Mystery Insect from Costa Rica is rare diurnal moth

Identification Request
April 6, 2010
I sent my question on the site and not with an e-mail.
If you can help me to identify this insect I send you the photo by this e-mail.
This insect was photographied in Costa Rica in the Monteverde reserve, in the cloud forest in March 2010.
I am not a specialist of insects but I suppose it is an heteropter, family of pentatomidae. It is a jewel!!!
Thank you for your help.
Best regards,

Unknown Insect

Dear MAB,
This is a mystery, but we would rule out a member of the family Pentatomidae.  This may be a Planthopper in the superfamily Fulgoroidea.  We wish the view of the head was clearer as that could assist in the identification.  We also wouldn’t rule out a Moth, bug again, the details of the head would help.  Perhaps one of our readers who has traveled to Costa Rica, like Karl, may recognize this mystery.

Unfortunately I didn’t see anything quite like this. Your hunch was right Daniel, this is a moth. It belongs to the Tortricidae (Tortrix Moths or Leaf-rollers), a very large family usually included in the Micropepidoptera.  Most Tortrix moths are rather small and non-descript; this one is obviously a beautiful exception. I found an illustration and description of this moth in the “Biologia Centrali-Americana” by Walsingham (1905-1915) under the name Idolatteria pyrops. That still appears to be an accepted name but I could find no more recent information about it. To confuse the issue, I did find a wonderful photo under the name Pseudodatteria leopardina on the “Animals and Earth” site. I suspect this species has undergone some taxonomic revision since it was first described. Coincidentally, the photo is credited to that old friend of WTB?, Piotr Naskrecki, and it is tagged as a rare diurnal moth from Costa Rica. Perhaps Piotr can provide some additional information. Regards.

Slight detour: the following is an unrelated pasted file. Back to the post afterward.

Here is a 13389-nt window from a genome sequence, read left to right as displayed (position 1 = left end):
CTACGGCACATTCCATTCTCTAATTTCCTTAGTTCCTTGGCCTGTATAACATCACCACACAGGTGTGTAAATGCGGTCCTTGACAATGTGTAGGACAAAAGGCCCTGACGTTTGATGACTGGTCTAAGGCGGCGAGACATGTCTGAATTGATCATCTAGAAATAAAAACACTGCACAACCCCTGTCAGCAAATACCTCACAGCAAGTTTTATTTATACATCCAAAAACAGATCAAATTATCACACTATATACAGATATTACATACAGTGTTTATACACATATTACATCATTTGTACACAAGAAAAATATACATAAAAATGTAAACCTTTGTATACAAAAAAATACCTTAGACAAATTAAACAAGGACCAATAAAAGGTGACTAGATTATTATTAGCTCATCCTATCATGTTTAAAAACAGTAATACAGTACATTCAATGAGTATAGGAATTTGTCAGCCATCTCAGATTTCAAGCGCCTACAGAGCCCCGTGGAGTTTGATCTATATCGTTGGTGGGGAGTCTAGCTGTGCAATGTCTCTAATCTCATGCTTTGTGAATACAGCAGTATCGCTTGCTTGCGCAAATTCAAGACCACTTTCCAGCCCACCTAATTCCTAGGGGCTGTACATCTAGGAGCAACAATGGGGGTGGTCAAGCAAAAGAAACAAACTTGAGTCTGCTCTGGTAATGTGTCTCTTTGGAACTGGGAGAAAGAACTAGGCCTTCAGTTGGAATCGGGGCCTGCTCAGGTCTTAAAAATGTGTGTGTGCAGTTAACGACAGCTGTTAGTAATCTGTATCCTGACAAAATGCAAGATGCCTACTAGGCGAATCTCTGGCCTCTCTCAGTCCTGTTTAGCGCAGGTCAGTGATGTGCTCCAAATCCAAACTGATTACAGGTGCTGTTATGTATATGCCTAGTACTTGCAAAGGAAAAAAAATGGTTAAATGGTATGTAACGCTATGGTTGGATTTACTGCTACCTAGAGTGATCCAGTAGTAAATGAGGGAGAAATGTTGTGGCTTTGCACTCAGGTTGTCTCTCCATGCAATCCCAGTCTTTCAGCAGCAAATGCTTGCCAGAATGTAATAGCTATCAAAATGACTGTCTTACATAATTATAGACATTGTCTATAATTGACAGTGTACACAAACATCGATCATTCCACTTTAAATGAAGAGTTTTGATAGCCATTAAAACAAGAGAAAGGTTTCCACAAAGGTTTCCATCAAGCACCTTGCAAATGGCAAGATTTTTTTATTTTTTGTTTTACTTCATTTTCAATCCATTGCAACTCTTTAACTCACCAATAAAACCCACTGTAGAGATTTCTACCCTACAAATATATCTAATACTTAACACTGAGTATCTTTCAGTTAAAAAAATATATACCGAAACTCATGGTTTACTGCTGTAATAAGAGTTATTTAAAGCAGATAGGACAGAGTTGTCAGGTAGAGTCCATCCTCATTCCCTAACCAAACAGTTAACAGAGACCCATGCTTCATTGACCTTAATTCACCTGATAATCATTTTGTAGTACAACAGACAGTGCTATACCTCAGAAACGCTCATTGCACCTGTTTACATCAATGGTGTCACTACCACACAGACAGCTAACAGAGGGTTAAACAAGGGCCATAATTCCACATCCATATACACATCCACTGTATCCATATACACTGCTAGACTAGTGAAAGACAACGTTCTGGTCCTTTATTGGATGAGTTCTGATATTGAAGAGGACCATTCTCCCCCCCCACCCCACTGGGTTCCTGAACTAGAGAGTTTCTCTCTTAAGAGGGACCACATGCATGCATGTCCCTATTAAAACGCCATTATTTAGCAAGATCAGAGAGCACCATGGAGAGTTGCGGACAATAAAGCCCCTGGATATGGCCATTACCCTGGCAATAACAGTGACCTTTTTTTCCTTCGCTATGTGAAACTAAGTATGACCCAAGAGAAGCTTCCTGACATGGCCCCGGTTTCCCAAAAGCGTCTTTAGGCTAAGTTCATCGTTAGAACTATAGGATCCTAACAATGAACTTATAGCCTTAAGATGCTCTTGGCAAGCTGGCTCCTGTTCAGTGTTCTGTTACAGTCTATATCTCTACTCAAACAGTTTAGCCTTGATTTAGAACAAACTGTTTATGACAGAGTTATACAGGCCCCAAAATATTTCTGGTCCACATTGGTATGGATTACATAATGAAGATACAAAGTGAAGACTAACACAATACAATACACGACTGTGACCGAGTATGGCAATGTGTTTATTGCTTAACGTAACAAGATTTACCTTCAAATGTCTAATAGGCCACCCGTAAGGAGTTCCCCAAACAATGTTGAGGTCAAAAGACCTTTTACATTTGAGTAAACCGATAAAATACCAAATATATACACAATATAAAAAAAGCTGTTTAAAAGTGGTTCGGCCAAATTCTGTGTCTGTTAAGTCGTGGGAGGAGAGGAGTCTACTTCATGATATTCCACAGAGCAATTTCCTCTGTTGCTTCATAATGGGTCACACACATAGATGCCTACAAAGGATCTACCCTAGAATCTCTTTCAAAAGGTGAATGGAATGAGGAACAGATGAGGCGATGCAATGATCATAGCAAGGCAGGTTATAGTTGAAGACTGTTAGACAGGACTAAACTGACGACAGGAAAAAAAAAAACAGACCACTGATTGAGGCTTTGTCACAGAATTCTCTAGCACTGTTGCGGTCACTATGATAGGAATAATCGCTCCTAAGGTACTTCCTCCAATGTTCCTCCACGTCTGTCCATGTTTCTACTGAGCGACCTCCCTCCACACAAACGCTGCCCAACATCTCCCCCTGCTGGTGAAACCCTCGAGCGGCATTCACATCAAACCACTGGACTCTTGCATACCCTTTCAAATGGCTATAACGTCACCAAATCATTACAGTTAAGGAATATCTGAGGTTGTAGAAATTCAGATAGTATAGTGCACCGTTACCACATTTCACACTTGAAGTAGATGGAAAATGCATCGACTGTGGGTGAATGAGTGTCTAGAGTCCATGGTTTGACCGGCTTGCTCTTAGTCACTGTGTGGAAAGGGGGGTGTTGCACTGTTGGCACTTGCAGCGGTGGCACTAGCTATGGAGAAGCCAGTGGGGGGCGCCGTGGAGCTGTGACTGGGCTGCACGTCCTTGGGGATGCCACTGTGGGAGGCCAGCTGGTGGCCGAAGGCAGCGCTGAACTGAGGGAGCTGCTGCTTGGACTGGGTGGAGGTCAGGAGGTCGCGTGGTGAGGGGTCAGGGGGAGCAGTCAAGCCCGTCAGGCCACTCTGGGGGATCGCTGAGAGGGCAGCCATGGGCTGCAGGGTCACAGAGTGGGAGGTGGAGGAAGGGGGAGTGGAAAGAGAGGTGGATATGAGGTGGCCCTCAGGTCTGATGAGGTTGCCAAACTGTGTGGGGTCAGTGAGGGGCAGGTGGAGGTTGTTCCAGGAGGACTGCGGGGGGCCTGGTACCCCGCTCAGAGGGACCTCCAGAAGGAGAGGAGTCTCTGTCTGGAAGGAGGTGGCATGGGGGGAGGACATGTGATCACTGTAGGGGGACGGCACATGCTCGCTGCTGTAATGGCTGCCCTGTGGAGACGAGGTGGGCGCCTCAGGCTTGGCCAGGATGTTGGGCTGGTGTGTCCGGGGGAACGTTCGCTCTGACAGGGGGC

Dear Daniel,
Thank you very much for your prompt and documented answer. Thanks to Karl too!!
I did not suppose it was a moth!!
… Best regards,

Piotr Naskrecki verifies identification
Hi Daniel,
This moth is almost certainly Pseudatteria leopardina, a diurnal tortricid
from high elevation Central America

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